Two years ago I had visions of starting a music blog. How original. In preparation of starting the project I created an alphabetized, extensive, and lovingly compiled handwritten list of bands that I intended to cover. At the top of that meticulously mapped out list sat Air Traffic. Every time I started to work on the project I would look to the legal pad, see that name scrawled, and start scouring for Air Traffic internet fodder. It was unanimously unearthed that Air Traffic was going to be huge. The band was composed of young Brits, who played a polished style of piano-driven pop and already had an acclaimed EP (Never Even Told Me Her Name) under their belt and a spot on EMI imprint label Tiny Consumer. In the nearly year and a half’s time that has passed since my ambitious-though-unfilled project originated, Air Traffic has managed to release their first proper album, Fractured Life, first in the UK and recently in the United States.
Air Traffic has already received considerable press and lengthy commercial consideration. The song “I Like That” is featured on the soundtrack to Run, Fatboy, Run, the latest Simon Pegg movie. They’ve also been regulars on the BBC’s Radio 1 and have been featured on MTV UK and are shoo-ins for similar success on MTV here in the States.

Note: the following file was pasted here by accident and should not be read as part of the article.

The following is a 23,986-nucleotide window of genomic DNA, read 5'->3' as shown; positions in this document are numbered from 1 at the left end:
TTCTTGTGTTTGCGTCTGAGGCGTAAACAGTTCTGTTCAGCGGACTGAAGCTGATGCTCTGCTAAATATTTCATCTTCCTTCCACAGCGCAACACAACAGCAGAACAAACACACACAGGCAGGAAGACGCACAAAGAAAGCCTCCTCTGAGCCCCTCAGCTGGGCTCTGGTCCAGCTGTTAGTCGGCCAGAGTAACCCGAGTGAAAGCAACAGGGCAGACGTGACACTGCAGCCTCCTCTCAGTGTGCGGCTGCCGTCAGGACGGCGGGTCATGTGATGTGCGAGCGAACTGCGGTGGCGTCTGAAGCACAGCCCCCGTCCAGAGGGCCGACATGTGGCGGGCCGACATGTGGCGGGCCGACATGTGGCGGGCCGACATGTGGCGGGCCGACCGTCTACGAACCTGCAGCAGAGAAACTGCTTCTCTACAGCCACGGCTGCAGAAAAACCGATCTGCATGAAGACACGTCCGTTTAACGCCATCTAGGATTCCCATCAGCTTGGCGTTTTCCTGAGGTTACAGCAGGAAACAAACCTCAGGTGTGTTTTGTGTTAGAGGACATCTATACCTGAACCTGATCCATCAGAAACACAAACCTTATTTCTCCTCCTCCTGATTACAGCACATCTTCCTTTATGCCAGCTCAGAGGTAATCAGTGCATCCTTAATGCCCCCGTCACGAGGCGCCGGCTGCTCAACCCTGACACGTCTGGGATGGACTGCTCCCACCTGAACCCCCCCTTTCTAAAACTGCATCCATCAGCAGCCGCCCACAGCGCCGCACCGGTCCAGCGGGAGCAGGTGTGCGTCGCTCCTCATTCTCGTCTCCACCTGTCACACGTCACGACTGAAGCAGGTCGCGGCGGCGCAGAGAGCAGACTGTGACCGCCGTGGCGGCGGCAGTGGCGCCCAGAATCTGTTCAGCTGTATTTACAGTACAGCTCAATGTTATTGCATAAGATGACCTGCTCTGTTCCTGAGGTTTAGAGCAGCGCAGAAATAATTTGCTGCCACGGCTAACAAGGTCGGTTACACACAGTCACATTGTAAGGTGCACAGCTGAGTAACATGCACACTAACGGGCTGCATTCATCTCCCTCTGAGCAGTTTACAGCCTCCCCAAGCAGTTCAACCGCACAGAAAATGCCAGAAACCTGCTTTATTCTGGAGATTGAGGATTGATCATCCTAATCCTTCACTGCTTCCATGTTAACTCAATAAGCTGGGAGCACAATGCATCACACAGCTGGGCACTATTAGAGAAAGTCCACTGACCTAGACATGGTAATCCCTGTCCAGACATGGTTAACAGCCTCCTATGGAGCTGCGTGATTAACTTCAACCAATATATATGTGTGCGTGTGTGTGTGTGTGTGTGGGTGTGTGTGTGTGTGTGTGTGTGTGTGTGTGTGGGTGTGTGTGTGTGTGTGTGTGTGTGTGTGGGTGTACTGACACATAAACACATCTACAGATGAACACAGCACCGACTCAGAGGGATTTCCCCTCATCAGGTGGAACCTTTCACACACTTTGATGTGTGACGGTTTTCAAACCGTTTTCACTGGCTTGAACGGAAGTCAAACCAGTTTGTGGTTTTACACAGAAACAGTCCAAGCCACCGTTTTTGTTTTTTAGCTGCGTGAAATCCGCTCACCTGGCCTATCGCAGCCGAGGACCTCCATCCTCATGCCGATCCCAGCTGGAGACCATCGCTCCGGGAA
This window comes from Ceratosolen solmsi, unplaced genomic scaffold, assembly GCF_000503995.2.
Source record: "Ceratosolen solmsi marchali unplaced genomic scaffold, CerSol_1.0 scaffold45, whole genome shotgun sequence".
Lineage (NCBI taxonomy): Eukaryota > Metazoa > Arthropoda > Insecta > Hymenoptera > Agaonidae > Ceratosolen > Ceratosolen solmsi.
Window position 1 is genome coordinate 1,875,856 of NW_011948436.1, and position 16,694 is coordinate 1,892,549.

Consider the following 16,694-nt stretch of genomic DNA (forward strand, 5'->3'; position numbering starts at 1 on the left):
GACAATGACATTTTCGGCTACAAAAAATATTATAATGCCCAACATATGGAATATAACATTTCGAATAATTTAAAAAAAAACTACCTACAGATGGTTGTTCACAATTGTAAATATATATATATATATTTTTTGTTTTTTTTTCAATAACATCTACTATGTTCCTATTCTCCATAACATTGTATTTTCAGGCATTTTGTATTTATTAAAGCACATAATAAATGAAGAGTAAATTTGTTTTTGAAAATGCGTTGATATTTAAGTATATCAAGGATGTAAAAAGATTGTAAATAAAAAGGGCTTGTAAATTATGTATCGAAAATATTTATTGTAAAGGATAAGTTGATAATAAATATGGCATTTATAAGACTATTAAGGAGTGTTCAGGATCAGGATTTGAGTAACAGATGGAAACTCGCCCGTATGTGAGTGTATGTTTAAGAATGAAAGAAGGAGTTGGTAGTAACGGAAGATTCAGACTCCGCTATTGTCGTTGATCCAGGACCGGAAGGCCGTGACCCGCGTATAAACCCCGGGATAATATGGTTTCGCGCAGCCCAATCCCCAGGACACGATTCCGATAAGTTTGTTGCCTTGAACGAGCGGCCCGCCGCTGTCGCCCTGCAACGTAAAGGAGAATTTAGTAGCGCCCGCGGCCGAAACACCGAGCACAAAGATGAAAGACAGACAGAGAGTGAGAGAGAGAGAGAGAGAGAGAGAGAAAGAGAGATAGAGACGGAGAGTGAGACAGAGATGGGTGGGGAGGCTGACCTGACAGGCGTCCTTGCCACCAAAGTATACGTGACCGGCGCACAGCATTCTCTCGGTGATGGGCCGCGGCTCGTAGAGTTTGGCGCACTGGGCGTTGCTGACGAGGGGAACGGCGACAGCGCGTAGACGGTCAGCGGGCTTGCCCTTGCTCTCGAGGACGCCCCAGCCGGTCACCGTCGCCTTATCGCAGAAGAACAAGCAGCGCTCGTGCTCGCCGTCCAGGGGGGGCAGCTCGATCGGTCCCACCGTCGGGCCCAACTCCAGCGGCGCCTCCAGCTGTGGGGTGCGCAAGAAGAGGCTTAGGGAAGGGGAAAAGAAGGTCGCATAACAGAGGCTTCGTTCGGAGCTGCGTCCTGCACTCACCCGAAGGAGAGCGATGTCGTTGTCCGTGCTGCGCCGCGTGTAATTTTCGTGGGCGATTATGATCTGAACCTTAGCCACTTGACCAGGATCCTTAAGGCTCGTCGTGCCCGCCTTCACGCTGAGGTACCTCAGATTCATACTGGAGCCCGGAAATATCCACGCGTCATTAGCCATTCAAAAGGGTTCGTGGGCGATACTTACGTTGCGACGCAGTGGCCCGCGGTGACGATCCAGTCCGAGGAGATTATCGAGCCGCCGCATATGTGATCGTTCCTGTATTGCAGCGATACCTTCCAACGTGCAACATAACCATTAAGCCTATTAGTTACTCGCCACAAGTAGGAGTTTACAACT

Fractured Life is an immaculately dressed up pop record. Singer and songwriter Chris Wall uses the album to showcase his grandiose vocal range. The U.S. version of the album features the track “Come On,” a slow moving rock epic that precedes the bands most known track, the poignant pop-punk gem “Charlotte,” which has a wailing Wall shouting “I’m wasted/face down on the floor/Can’t take anymore/I gave it all away” and “Lately I can’t find the eyes/help me realize/I’m in love.” To punctuate “Charlotte,” a song that’s exuberance is largely misrepresentative of the sound of Fractured Life, Wall ends with the memorable rant, “your face, my place.”
With nearly half the tracks on Fractured Life being piano ballads it’s largely a moody affair. Air Traffic have been praised shamelessly for their track “No More Running Away,” which features Wall whining “We’re out of luck this time/We’ve fallen apart” a la Coldplay’s Chris Martin and “Shooting Star,” a song chronicling the bands rapid ascent to stardom. These songs along with “Time Goes By” sit in succession at the center of Fractured Life and typify the band at its best, backed by a piano with Wall going borderline falsetto on your ass. Songs like the bouncy “I Like That” and the early internet circulators “Just Abuse Me” and “Never Even Told Me Her Name” add masculinity and dancehall cred to Fractured Life and place the band well outside the confines of pop music.
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